- Impact on the source cluster's CPU and RAM resources is minimized, because the source nodes are used only for serving blocks out of the cluster. You can also fine-tune the specifications of the pull cluster's resources on Google Cloud to handle the copy jobs, and tear down the pull cluster when the migration is complete.
- Traffic on the source cluster's network is reduced, which allows for higher outbound bandwidths and faster transfers.
- There is no need to install the Cloud Storage connector on the source cluster as the ephemeral Dataproc cluster, which already has the connector installed, handles the data transfer to Cloud Storage.
To understand the implications for network usage for both models, consider how Hadoop handles data replication in HDFS. Hadoop splits each file into multiple blocks — the block size is usually 128-256 megabytes. Hadoop replicates those blocks across multiple data nodes and across multiple racks to avoid losing data in the event of a data node failure or a rack failure. The standard configuration is to store 3 replicas of each block.
Hadoop also employs "rack awareness", which ensures that 2 copies of each block are in different data nodes inside the same rack for lower latency, and a third copy in a different rack for increased redundancy and availability. This replication logic is summarized in the following diagram:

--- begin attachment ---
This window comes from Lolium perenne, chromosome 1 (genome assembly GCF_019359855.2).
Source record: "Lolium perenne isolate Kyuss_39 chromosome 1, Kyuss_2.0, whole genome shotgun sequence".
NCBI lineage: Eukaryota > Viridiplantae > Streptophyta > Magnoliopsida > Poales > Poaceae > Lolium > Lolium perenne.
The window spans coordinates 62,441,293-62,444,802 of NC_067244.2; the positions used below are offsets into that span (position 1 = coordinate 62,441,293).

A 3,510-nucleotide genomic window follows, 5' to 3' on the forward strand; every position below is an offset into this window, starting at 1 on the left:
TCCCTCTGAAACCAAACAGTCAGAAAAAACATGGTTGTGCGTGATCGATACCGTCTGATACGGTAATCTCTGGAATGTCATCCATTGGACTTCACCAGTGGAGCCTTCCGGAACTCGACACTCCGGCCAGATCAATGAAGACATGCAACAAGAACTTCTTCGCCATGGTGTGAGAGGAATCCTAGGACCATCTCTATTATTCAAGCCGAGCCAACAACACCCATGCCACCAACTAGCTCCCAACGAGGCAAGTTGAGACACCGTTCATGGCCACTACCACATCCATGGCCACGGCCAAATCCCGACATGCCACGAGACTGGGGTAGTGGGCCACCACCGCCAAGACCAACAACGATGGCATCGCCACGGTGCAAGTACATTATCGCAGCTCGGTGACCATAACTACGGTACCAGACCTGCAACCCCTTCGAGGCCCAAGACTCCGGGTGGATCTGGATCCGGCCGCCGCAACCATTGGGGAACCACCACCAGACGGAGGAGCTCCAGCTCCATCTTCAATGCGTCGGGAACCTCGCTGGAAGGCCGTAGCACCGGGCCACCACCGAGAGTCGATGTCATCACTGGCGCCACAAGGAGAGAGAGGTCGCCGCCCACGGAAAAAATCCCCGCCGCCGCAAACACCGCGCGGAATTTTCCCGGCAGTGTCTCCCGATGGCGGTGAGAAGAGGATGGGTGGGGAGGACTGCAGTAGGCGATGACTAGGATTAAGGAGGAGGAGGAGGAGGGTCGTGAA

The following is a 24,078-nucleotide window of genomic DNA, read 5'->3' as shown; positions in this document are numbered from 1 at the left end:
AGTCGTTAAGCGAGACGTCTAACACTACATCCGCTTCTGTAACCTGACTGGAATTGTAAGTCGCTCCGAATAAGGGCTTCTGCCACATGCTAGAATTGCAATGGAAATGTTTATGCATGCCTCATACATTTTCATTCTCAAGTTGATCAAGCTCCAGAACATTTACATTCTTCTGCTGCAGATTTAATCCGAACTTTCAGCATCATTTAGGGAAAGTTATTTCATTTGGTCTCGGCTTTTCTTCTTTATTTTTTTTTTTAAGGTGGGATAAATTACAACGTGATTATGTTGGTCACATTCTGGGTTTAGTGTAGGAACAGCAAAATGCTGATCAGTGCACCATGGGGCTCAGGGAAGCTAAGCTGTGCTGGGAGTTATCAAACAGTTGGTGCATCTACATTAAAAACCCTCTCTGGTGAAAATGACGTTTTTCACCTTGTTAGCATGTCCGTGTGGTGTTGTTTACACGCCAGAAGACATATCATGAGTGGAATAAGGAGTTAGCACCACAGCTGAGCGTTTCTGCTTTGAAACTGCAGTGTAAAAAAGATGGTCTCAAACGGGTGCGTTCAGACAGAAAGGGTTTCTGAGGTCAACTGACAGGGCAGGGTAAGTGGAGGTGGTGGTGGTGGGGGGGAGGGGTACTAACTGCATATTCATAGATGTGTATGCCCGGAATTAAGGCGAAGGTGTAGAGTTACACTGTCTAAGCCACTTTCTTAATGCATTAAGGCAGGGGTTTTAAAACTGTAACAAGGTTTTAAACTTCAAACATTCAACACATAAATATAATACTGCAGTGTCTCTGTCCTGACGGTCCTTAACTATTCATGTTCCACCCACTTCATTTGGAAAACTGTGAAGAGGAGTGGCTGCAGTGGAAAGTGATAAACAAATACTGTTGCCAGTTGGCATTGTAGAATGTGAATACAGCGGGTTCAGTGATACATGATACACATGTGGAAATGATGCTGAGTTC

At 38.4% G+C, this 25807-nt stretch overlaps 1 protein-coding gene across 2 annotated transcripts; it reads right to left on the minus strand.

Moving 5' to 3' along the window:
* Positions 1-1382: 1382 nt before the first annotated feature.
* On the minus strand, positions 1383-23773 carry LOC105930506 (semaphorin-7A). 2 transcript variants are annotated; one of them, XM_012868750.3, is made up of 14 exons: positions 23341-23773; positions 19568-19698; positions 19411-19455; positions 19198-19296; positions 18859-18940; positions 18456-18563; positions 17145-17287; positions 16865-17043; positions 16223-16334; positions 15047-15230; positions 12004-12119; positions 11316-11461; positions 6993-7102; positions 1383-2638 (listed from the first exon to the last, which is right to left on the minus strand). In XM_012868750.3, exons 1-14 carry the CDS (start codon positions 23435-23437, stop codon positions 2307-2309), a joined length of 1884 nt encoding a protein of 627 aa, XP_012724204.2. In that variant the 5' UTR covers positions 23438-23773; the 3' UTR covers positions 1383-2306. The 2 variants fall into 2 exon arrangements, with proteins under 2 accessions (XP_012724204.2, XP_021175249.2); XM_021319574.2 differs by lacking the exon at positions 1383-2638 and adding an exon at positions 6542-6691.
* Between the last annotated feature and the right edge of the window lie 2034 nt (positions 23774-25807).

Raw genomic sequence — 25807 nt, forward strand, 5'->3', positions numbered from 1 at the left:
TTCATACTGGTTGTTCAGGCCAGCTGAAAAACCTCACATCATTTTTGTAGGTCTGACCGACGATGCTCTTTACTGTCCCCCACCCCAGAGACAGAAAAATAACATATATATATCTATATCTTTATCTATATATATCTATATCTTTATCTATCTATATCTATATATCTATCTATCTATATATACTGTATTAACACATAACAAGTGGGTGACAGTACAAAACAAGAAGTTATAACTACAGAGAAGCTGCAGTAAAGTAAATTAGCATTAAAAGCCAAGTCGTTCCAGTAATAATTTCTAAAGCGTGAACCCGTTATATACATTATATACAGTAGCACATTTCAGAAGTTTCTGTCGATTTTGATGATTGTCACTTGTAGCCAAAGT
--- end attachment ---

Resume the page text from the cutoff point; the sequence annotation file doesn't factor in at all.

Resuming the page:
When copying a file using the push model, that is, when the
distcp map task
runs on a data node of the source cluster, all of the file's blocks are first
collected from the various data nodes. The file's blocks are then pushed out of
the source cluster and over to Cloud Storage. Traffic on the network
could take up to nearly twice the file's total size, as illustrated in the
When you copy a file using the pull model (that is, when the
distcp map task
runs on a data node of the pull cluster in Google Cloud), each block
travels over the network only once by exiting the source cluster directly. The
overall network traffic is limited to the file's total size, as illustrated in
the following diagram:
When you use the pull model, you should monitor the number of
tasks and bandwidth used to avoid overwhelming the source cluster with too many
Deciding where to move your data